According to the epigraphers- All Indian scripts are derived from Brahmi. There are two main families of scripts:

  1. 1. Devanagari, which is the basis of the languages of northern and western India: Hindi, Gujarati, Bengali, Marathi, Dogri, Panjabi, etc.
  2. Dravidian which shows the formats of Grantha and Vatteluttu.

Kharosthi Script

It is the sister script and contemporary of Brahmi. It was written from right to left. It was used in the Gandhara culture of North-Western India and is sometimes also called the Gandhari Script. Its inscriptions have been found in the form of Buddhist Texts from present day Afghanistan and Pakistan.

Gupta Script

It is also known as the Late Brahmi script. It was used for writing Sanskrit in the Gupta period. It gave rise to the Nagari, Sarada and Siddhamatrika scripts which in turn gave rise to the most important scripts of India such as Devanagari, Bengali etc.

Nagari Script

It was an Eastern variant of the Gupta script. It is an early form of the Devanagari script. It branched off into many other scripts such as Devanagari. It was used to write both Prakrit and Sanskrit.

It is the main script at present to write standard Hindi and Nepali. It is also used presently to write Sanskrit and is one of the most used writing systems in the world. It is composed of Deva meaning, God and Nagari meaning city, which meant that it, was both religious and urbane or sophisticated.

It is written from left to right, has a strong preference for symmetrical rounded shapes within squared outlines, and is recognisable by a horizontal line that runs along the top of full letters. In a cursory look, the Devanagari script appears different from other Indic scripts such as Bangla, Oriya or Gurmukhi, but a closer examination reveals they are very similar except for angles and structural emphasis.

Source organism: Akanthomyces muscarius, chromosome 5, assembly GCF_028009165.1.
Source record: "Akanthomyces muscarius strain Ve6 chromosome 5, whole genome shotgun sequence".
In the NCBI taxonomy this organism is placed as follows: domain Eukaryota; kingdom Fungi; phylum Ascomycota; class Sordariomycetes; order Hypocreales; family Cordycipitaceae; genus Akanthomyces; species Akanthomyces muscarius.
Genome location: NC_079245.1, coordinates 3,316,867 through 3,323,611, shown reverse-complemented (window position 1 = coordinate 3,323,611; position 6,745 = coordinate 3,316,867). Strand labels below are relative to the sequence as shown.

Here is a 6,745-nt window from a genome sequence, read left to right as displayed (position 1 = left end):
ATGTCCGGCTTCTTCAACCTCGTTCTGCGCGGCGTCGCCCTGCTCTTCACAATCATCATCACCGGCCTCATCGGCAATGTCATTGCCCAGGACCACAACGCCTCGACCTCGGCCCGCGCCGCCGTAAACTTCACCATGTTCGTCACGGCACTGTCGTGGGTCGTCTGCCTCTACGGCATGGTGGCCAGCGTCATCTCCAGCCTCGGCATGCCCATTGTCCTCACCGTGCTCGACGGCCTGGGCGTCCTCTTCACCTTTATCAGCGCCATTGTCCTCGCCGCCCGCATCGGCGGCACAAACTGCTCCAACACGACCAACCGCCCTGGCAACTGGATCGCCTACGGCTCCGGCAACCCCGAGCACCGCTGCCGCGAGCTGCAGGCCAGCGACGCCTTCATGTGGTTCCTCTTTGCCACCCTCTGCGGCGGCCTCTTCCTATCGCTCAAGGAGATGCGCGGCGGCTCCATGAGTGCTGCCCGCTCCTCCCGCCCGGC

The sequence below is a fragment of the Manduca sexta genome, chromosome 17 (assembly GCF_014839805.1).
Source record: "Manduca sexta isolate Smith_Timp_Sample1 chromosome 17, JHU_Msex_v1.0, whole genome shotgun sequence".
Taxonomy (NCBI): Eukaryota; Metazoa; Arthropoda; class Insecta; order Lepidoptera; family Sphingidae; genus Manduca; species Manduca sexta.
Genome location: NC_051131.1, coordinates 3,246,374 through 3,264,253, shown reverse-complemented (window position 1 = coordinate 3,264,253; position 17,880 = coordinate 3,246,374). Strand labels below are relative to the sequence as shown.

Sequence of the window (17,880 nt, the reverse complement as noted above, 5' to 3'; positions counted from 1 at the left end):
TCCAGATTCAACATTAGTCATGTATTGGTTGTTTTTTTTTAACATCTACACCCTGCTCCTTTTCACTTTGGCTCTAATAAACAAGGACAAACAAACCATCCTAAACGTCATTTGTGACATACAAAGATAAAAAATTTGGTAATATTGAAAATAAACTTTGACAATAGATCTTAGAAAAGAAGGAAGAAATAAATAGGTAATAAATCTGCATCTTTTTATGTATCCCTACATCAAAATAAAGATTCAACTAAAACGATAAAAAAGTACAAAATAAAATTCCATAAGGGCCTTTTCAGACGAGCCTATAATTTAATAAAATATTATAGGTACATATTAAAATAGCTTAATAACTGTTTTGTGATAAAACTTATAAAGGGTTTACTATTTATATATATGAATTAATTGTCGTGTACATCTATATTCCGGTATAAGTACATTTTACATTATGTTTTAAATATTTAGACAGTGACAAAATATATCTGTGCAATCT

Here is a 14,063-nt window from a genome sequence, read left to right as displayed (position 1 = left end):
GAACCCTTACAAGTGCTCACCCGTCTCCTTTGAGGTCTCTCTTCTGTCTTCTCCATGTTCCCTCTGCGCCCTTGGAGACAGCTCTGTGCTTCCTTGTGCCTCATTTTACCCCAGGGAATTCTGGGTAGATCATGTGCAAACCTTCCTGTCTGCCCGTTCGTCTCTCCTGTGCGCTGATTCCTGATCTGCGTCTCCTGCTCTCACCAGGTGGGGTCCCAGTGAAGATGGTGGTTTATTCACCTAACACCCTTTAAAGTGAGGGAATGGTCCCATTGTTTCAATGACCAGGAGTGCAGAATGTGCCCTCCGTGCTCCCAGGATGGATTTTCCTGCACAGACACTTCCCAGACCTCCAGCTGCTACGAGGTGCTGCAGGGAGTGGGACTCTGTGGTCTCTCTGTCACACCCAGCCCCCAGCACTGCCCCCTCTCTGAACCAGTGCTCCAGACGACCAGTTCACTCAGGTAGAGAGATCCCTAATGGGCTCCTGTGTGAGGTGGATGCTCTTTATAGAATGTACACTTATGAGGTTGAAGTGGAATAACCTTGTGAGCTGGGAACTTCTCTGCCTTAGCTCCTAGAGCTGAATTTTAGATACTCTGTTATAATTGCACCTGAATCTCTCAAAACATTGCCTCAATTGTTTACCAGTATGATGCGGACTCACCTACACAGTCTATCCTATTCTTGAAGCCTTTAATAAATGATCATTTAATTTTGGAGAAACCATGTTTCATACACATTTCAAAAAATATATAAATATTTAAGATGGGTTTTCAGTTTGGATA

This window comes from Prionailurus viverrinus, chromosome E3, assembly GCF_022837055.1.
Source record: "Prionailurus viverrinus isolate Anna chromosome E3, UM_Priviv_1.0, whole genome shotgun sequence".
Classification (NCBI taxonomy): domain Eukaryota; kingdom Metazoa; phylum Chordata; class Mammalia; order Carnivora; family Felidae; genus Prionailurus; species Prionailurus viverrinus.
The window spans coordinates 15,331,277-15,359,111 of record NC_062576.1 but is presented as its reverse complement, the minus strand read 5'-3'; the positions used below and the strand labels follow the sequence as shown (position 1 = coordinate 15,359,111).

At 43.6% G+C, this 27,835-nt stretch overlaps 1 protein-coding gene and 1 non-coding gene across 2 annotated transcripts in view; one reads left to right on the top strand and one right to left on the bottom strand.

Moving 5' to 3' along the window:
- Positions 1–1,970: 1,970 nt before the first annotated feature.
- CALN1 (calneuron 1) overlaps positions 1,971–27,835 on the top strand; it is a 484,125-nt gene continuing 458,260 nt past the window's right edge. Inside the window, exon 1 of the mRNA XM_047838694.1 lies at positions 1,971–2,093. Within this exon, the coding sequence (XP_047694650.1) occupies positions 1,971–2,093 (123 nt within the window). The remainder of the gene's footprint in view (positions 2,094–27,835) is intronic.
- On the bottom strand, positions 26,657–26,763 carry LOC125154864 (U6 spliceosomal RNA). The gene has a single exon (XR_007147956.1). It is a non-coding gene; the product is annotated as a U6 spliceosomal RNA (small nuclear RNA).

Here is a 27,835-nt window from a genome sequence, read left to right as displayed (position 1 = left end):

Sarada Script

The Sarada or Sharada script of the Brahmic family of scripts, developed around the 8th century. It was used for writing Sanskrit and Kashmiri. Originally more widespread, its use became later restricted to Kashmir, and it is now rarely used except by the Kashmiri Pandit community for ceremonial purposes. Sarada is another name for Saraswati, the goddess of learning.

Siddhamatrika script (Kutila)

This script was prominent in eastern India in 6th century AD leading to subsequent evolution of Gaudi script. This Eastern Nagari script or Bengali-Assamese script defines the unified usage of Bengali script and Assamese script thought minor variations within. Its usage is associated with the two main languages Bengali and Assamese.

Western India

Landa script   

The Laṇḍa scripts, meaning “without a tail”, is a Punjabi word used to refer to scripts in North India. Landa is a script that evolved from the Sarada script during the 10th century. It was used to write Punjabi, Hindi, Sindhi, Saraiki, Balochi, Kashmiri, Pashto and various Punjabi dialects.

Gurmukhi script 

Gurmukhi is an alphabetic developed from the Landa scripts and was standardized during the 16th century by Guru Angad, the second guru of Sikhism. The whole of the Guru Granth Sahib is written in this script, and it is the script most commonly used by Sikhs and Hindus for writing the Punjabi language.


Modi script 

Modi is a script used to write the Marathi language, which is the primary language spoken in the state of Maharashtra in western India. Modi was an official script used to write Marathi until the 20th century when the Balbodh style of the Devanagari script was promoted as the standard writing system for Marathi. Although Modi was primarily used to write Marathi.

Gujarati script 

The Gujarati script, which like all Nagari writing system is a type of alphabet, is used to write the Gujarati and Kutchi languages. It is a variant of Devanagari script differentiated by the loss of the characteristic horizontal line running above the letters and by a small number of modifications in the remaining characters. The Gujarati script is also often used to write Sanskrit and Hindi.

South India

Grantha Script

It is one of the earliest Southern scripts to originate from Brahmi. It branched off into Tamil and Malayalam scripts, which are still used to write those languages.